- At the World Economic Forum’s Annual Meeting, some tech experts are embracing Salesforce CEO Marc Benioff’s comparison of Facebook to smoking .
- “The incentives to manipulate attention are all about preying on the weakest elements of human psychology,” Mark Zuckerberg’s former mentor Roger McNamee told Business Insider.
- McNamee and Jim Steyer, the founder of Common Sense Media, think the time has come for tough regulation – and even a breakup of Facebook.
DAVOS, Switzerland – Nearly a year ago to the day, the tech billionaire Marc Benioff chose the World Economic Forum’s Annual Meeting in Switzerland to tear into Facebook.
Speaking with CNBC, the Salesforce CEO said Mark Zuckerberg’s social network should be regulated by US lawmakers with the same vigour as the cigarette industry.
It’s a theory he has since built on numerous times, perhaps most vividly in November, when he told the tech journalist Kara Swisher that Facebook was “the new cigarettes.”
“It’s addictive, it’s not good for you, there’s people trying to get you to use it that even you don’t understand what’s going on,” he said.
Since then, Facebook has continued to be used as a tool for democratic interference and has been at the center of giant data scandals, not least the Cambridge Analytica breach. And the people Benioff credits with helping him arrive at his opinion are more convinced than ever that Facebook is as bad for democracy as smoking is for health and that action is needed.
Jim Steyer, the founder of Common Sense Media, which lobbies for better protections for children online, was one of the people Benioff spoke with before rounding on Facebook.
“We believe there are huge issues around addiction, attention, and distraction caused by social-media platforms,” he told Business Insider this week in Davos. “Last year was a tipping-point moment in the relationship between tech and global society.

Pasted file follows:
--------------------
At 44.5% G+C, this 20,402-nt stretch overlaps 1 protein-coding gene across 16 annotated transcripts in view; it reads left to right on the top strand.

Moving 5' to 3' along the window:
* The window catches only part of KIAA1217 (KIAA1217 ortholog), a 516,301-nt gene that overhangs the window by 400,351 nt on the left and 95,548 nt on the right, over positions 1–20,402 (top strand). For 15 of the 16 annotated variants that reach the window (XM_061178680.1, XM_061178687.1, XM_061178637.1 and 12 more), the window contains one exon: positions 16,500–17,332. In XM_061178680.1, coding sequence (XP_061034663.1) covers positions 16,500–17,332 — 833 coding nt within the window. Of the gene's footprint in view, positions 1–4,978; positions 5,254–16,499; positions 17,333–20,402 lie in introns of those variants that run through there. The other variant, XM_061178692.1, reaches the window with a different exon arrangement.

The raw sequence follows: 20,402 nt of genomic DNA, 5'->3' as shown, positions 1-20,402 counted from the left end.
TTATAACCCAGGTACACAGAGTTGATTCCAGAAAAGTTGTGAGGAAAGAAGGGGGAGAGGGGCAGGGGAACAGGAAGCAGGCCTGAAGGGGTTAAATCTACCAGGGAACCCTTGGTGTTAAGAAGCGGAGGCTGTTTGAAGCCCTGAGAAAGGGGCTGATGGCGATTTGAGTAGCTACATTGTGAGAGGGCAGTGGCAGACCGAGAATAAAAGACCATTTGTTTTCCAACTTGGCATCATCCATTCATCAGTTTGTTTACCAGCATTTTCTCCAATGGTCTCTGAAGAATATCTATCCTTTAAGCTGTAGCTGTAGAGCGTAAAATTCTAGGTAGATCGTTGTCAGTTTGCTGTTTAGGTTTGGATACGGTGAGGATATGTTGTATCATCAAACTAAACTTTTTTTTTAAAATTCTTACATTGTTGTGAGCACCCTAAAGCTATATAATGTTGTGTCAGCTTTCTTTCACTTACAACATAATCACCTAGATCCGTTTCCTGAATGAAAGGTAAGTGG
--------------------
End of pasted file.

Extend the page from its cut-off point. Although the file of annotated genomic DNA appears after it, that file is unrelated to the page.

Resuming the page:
“The emperor was shown to have no clothes – meaning Facebook. And Facebook and others were exposed for the fact that they committed assaults on our democratic institutions.”
Roger McNamee, an early Facebook investor who was also once a mentor to Zuckerberg, was another who discussed the tobacco analogy with Benioff.
“Marc Benioff has chosen to look at this through the lens of public health, which, in my opinion, is the exactly the right starting point,” he said.
“The incentives to manipulate attention are all about preying on the weakest elements of human psychology. It’s no longer enough just to know a lot about us – the goal now is to change what we think and what we do.”
Steyer added: “The cigarette comparison was awesome, in my opinion, because the average person gets it … There needs to a global conversation about this, and there needs to be common-sense regulation of the tech companies.”
A breakup as a proposed cure
The Common Sense Media CEO was involved in drawing up new privacy laws in California and was in Brussels last week to talk to lawmakers about the European privacy law GDPR and other tech regulation.
“Now people realise there has to be a balanced approach to tech,” he said. “The idea that they will protect the public interest and self-regulate is folly. You need a much more public-interest-orientated approach.”
McNamee thinks the power of companies like Facebook, Google, and Amazon should be curbed. In a piece for Time magazine ahead of the release of his book next month, he suggested stopping them from making acquisitions and preventing data sharing between subsidiaries.
“The economy would benefit from breaking them up,” he added.
Steyer agreed. “Maybe they should be forced to divest of Instagram and Facebook,” he said, adding that a breakup “would not be a bad idea at all.”
Facebook declined to comment. Its chief operating officer, Sheryl Sandberg, told the DLD conference in Munich on Sunday that Facebook was open to working with regulators and was striving to improve. “We need to stop abuse more quickly and we need to do better to protect people’s data,” she said. “We have acknowledged our mistakes.”